To say my time in the world of fatherhood has been off script could probably be one of the universe’s greatest understatements.
When I was in my early 20s, looking at marriage and starting my life, there was never a question of if I wanted kids. I had the house, the wife, in my mind, kids were just an eventuality.
15 years later, I wasn’t wrong in terms of having kids. I’m a father of 3! It’s just the story between then and now went a little “off-broadway”.
We start with the aforementioned wife suddenly having a different vision for life. A year and a half into the marriage, it was over. Married and divorced from my high school sweetheart before 25. Not exactly a land speed record, but worth a footnote mention.
Heartbroken and lost, I tried making up for the lost years of early 20s poor decisions in the span of a few months. A few missteps along the way and suddenly I found myself in the position I technically wanted to be in, in my mid to late twenties: an expectant father. Only things started and ended squarely on that spot for how I envisioned things years earlier.
Nine months later, I found myself the father of a son, who did not share my last name, with a mother who I was not with.
A lot goes on in those first ten months. An unmeasurable amount of bonding time lost. Father and son are essentially strangers.
Not exactly the father-son story you’ll find in Golden Books, but it was our story and we’ve been writing and revising it for the past 14 years.
A multitude of things have happened in the course of those 14 years, as you would expect, and while we’ve only been together a sliver of all that time, he’s still my son. We’re not as close as I’d like, and he still occasionally looks at me with those same eyes that looked up at me 14+ years ago, wondering who I was.
I wish I could say it was just one of those things, but looking back, I think I ended up marrying her because she was the exact opposite of my first ex-wife.
While she is the textbook ex-wife and all the joys that goes into that, she is the woman who gave me my daughter. So she at least has that going for her.
Again going back to those nice early days in my 20s when I was full of granger and not yet jaded by the Universe, I never envisioned I’d be a divorcee. Yet before I turned 35, I already had 2 divorces under my belt.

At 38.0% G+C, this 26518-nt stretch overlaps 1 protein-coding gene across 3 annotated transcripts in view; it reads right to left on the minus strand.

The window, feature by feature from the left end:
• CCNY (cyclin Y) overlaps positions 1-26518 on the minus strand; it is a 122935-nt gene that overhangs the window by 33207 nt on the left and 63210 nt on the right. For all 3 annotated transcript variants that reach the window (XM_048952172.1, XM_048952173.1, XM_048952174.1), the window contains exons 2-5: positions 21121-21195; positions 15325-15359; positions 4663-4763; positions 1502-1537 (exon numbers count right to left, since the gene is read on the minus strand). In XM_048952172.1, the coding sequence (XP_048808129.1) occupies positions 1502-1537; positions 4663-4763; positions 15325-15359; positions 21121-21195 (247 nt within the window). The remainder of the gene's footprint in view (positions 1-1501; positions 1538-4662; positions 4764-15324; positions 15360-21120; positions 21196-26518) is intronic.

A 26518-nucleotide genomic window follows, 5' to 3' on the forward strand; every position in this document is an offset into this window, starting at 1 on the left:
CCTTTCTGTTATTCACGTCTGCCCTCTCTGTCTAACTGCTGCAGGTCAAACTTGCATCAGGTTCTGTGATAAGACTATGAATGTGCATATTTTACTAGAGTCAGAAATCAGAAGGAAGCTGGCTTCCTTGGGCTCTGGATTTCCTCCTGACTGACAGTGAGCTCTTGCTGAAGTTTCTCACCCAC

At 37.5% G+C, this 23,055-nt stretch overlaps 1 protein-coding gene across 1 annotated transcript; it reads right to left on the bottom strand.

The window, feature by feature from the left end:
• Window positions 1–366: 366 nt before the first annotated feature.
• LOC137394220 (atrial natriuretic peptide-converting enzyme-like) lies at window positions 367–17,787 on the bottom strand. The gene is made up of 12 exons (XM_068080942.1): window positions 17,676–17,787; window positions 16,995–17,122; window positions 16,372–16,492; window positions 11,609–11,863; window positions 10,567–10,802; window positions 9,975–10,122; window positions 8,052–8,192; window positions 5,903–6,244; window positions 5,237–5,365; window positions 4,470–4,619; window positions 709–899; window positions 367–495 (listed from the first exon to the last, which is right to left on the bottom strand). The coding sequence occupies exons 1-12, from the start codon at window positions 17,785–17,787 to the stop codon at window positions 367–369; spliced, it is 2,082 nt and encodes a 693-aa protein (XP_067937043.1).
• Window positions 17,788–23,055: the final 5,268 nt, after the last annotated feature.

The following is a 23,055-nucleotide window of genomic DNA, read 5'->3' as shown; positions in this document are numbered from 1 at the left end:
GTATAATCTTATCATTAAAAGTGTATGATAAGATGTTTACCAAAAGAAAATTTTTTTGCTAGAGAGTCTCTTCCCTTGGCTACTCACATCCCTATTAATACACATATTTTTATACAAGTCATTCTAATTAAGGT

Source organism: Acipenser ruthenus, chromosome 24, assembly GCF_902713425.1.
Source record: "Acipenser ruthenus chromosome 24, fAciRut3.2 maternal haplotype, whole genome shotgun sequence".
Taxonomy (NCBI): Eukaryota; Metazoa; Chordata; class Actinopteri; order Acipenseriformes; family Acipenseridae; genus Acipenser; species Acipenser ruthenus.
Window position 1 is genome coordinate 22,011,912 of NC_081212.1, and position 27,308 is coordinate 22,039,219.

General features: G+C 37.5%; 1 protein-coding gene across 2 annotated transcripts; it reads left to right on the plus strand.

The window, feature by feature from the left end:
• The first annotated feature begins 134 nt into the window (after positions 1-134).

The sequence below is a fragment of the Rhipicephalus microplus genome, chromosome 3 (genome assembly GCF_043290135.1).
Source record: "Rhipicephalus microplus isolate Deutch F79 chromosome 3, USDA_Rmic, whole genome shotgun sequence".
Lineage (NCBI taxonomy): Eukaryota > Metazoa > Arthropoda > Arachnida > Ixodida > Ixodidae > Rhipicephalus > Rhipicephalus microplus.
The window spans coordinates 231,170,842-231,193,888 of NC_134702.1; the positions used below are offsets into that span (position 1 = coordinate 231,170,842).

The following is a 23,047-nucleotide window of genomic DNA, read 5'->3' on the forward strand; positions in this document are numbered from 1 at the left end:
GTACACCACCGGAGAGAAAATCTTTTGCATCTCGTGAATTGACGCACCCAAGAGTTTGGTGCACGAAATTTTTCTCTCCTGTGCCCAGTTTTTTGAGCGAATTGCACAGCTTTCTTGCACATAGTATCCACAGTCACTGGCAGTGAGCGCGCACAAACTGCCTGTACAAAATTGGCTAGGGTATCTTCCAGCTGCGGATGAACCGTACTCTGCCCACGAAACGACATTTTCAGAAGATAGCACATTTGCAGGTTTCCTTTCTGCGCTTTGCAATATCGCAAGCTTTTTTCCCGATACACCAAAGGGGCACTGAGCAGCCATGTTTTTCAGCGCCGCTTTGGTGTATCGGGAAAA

Two kids, two divorces. I was so far onto the unseen path! Forget roads less traveled or any of that malarkey. I was nowhere on the map. I found myself divorced for a second time (not really heartbroken over that aspect), devastated being separated from my daughter, and frankly feeling clueless what my role in life was going to be.
I filled the next few years with chasing things I felt I did not have. I was a dad without kids. So I did not shy away from mothers who had children that had fathers that were not entirely in the picture. I tried my best to fake happiness. Made some clueless and boneheaded decisions that rivaled anything I had done prior. I’m sure I was depressed at points. I was a mess.
Third Time is the Charm
It took me about 5 years to get my head on straight. Arguably the straightest it had been in my adult life.
I was on my way out of my last relationship when my eyes were caught by who would become my wife a few short years later. Despite all the chaos and disasters I had left in my wake for the past 15+ plus years, she accept me and my kids.
All roads lead to where you’re meant to go, even the unknown and unseen.
It took all of three years for us to become engaged, then married, and now with a son.
As with all things, our son has proven not to be what we had envisioned or anticipated. It’s been a rollercoaster, just like with his siblings before him. Each child has given me something unique. Rather, it’s fighting to be a father, fighting against the demons of separation, or fighting against the fear of the unknown. My children have run me through the gambit for sure.
Through and through, though, they’re my children. No amount of separation, chaos, trials, or mourning of what was missed or expected can change any of that.
They make me who I am. They make me a father. Be it a father of circumstances, a father of divorce, or a special needs father. I am a father. Period.
This may have been the unknown road, but it’s my road to walk, and I walk it proud!